This is my daughter’s crew. Elmo, Abby, Cookie, Ernie and Burt. They are her buddies, playmates and confidants. She drags them across the floor, plants wet kisses on their noses, and whispers her secrets to them in toddler gibberish.
Three of them are so familiar to me that it’s like they were my own toys being passed on to her. Burt, Ernie, and Cookie Monster were as much a part of my childhood as they are of her’s now. My husband and I have become reacquainted with our old favorites. I’ve learned to appreciate the younger generation’s affinity for Elmo and Abby Cadabby.
Naturally as my school years came, I fell out of touch with the gang on Sesame Street. The songs and tales of my preschool years buried themselves in the back of my brain and became distant memories of peering up at my parents old TV set.
This weekend my girl spotted a pair of bright magenta sneakers amongst all the sparkly, bright shoes in the store. The smiling face peering up from her toes was all she needed to see. She cried when the clerk had to take off her Abby Cadabby sneakers to get the right size. She didn’t care if they squished her toes. They were Abby shoes after all.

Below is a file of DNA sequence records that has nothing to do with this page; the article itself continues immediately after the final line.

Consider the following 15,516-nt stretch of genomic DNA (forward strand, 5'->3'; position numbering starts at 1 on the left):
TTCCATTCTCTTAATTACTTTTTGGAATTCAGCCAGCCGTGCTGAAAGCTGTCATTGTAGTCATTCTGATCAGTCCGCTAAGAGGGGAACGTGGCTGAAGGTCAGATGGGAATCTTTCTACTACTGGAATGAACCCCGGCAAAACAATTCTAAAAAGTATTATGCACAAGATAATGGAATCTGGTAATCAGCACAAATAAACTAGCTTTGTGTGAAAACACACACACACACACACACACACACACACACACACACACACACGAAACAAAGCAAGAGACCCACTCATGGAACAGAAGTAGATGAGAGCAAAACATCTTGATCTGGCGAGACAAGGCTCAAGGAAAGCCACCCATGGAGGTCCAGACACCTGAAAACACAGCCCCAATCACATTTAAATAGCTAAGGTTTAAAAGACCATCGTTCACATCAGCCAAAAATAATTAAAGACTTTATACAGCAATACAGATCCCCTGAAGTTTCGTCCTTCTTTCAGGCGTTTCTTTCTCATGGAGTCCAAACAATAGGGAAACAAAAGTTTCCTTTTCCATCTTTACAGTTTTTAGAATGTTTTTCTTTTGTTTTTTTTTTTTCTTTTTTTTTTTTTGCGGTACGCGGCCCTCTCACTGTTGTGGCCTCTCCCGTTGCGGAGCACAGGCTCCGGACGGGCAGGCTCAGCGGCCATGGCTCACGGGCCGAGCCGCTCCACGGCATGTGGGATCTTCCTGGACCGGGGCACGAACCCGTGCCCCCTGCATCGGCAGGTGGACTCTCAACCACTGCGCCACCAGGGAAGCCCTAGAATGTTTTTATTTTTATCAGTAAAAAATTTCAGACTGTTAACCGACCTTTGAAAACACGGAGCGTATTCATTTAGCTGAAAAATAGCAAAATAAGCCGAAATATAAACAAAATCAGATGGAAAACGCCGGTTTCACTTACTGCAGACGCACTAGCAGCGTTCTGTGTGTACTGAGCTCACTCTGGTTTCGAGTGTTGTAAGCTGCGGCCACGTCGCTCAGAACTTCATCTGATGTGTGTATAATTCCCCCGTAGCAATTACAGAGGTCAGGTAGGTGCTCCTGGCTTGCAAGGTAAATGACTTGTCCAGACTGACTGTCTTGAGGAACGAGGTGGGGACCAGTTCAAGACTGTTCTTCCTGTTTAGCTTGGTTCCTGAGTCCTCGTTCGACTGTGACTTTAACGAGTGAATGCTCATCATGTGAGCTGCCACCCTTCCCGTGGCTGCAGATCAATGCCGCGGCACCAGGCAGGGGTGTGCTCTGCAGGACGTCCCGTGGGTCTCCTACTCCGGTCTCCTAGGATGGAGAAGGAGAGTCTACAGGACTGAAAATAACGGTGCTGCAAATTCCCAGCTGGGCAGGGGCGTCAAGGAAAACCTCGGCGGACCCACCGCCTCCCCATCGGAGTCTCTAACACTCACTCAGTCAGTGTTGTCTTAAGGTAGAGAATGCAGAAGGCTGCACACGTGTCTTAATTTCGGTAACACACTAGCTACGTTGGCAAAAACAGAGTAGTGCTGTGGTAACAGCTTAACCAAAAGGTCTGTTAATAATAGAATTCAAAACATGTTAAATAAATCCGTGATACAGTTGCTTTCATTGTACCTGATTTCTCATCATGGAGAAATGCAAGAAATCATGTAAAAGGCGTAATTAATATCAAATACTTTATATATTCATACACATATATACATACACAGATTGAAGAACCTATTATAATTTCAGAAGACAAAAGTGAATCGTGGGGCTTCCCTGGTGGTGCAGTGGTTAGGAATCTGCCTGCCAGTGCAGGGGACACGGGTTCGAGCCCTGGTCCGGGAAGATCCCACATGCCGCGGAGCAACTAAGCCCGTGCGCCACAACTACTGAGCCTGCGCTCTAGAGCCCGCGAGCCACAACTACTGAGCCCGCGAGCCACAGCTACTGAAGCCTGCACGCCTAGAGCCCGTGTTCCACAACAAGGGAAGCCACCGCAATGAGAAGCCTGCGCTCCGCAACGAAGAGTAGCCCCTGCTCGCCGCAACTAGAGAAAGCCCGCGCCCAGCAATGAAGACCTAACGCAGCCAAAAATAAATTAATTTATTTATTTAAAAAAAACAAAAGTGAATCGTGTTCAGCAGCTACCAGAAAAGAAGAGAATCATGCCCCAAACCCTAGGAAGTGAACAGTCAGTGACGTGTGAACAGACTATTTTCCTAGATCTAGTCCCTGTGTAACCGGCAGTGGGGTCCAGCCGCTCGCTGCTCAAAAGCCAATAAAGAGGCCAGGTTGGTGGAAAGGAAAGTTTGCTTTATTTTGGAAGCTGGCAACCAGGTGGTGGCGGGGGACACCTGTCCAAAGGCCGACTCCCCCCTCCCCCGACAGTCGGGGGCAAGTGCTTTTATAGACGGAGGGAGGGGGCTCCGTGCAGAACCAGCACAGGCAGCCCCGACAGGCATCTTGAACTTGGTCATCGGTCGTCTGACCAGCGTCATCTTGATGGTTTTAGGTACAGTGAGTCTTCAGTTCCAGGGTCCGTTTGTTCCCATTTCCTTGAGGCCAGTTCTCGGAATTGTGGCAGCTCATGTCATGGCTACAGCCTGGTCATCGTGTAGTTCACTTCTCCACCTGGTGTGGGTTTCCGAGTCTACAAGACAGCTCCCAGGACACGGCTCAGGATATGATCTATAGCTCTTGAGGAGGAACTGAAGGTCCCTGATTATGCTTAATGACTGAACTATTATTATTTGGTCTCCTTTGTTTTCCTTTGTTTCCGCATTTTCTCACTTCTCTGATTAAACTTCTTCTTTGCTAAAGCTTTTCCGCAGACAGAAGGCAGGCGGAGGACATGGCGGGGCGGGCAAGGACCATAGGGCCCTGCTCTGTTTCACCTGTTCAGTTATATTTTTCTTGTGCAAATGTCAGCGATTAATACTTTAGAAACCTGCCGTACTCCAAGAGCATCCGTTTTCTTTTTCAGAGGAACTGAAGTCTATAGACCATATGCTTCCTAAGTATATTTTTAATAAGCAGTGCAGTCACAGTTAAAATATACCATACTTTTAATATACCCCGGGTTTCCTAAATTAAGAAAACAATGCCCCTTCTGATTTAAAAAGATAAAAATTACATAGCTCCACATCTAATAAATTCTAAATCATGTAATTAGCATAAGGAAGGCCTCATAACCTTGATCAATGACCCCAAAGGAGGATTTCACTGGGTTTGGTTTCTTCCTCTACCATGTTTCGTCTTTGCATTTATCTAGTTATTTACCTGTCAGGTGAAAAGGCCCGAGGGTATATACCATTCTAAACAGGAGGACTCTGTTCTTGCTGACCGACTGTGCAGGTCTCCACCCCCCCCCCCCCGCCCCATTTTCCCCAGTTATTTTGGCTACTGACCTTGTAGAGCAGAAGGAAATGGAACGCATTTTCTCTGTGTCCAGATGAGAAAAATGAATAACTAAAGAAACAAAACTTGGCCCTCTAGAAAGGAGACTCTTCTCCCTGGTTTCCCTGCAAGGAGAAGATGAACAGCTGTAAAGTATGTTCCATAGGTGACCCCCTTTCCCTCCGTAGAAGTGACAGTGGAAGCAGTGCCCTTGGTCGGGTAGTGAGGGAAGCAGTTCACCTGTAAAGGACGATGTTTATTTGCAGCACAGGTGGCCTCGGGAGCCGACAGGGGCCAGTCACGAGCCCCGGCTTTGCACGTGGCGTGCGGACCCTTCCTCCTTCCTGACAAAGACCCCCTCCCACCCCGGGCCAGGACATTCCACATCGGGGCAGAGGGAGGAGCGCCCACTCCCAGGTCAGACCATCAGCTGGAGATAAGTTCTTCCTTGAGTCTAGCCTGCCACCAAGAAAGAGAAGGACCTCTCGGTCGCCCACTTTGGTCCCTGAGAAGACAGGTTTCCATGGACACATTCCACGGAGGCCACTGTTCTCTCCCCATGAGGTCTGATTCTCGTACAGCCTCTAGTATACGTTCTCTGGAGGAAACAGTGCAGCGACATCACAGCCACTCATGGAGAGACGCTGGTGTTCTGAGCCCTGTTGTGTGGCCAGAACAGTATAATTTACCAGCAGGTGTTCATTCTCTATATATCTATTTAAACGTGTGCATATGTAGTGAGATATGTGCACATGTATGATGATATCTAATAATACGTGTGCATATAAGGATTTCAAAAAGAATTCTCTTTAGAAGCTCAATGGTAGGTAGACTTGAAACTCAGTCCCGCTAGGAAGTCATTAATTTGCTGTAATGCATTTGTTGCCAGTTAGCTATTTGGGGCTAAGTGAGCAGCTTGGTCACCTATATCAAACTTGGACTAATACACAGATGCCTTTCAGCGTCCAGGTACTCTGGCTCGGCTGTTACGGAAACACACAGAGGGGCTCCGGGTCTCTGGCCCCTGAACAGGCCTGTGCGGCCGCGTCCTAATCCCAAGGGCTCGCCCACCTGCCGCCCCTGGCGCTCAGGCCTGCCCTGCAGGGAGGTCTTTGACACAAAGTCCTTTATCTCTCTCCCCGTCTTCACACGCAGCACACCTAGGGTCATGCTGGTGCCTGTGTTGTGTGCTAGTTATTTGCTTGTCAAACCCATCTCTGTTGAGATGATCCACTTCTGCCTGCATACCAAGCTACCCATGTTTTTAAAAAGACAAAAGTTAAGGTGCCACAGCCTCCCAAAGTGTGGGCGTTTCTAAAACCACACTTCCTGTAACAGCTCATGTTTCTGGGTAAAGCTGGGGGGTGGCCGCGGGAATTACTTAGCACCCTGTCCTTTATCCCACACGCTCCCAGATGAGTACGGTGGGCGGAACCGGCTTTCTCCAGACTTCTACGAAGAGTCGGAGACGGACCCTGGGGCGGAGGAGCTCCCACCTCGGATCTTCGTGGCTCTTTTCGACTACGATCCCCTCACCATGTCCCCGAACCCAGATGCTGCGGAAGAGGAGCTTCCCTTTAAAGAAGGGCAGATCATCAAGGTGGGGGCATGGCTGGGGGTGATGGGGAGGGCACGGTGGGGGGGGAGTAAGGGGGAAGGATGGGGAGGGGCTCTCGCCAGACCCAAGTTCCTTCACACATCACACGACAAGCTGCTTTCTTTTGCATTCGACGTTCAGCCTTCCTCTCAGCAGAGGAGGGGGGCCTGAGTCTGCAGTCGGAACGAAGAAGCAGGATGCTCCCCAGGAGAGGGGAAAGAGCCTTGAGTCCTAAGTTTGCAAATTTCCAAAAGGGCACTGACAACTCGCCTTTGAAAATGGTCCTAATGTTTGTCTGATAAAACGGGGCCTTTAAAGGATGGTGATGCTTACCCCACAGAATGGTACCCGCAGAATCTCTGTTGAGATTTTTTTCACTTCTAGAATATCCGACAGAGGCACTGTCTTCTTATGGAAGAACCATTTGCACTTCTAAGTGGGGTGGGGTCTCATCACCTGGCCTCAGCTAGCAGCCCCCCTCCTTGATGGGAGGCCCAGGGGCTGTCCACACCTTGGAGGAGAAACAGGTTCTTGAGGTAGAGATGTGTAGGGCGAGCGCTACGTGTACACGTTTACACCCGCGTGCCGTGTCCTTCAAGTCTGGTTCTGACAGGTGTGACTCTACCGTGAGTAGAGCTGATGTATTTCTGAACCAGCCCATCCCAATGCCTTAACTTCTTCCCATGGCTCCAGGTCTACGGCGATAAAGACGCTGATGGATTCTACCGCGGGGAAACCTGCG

My mom was babysitting a few weeks ago and called, “Hey, does Sesame Street still come on at 4:00pm?” I paused and laughed for two reasons. One, because my mother assumed a show came on the same time that it did 30 years ago, and two because I realized my kid has never had to know what time Sesame Street starts. She can watch it in an instant on the DVR, and the iPad.
When she goes to my mom’s house she has her pick of 20 Sesame Street books. Each of them has my maiden name in my mom’s handwriting in the inside front cover. One of them still has crayon scribbles I distinctly remember making during a tantrum as a child. They are all safely preserved, filled with familiar faces and stories my child now loves.
I’m not sure how my mom knew those stories would be so enduring. Maybe she was just sentimental about my love for Sesame Street. I can’t imagine I’ll throw away my daughter’s bundle of buddies either.
Maybe it’s because Sesame Street is once again a large part of my life, but I was genuinely sad to hear of the death of Jerry Nelson last week. He was the voice and puppeter who made Count von Count come to life. One day earlier this year, our little girl surprised us when she pointed to the Count in one of the books and gave her best impression of the friendly vampire, “Ah! Ah! Ah!”
The Associated Press
I feel like I owe The Children’s Television Workshop a debt of gratitude. Thank you for making something so fun and pure. Thank you for creating characters that feel like friends, singing songs I still know the words to, and teaching lessons that continue past childhood. Thank you for sweeping the clouds away and bringing sunny days to another generation.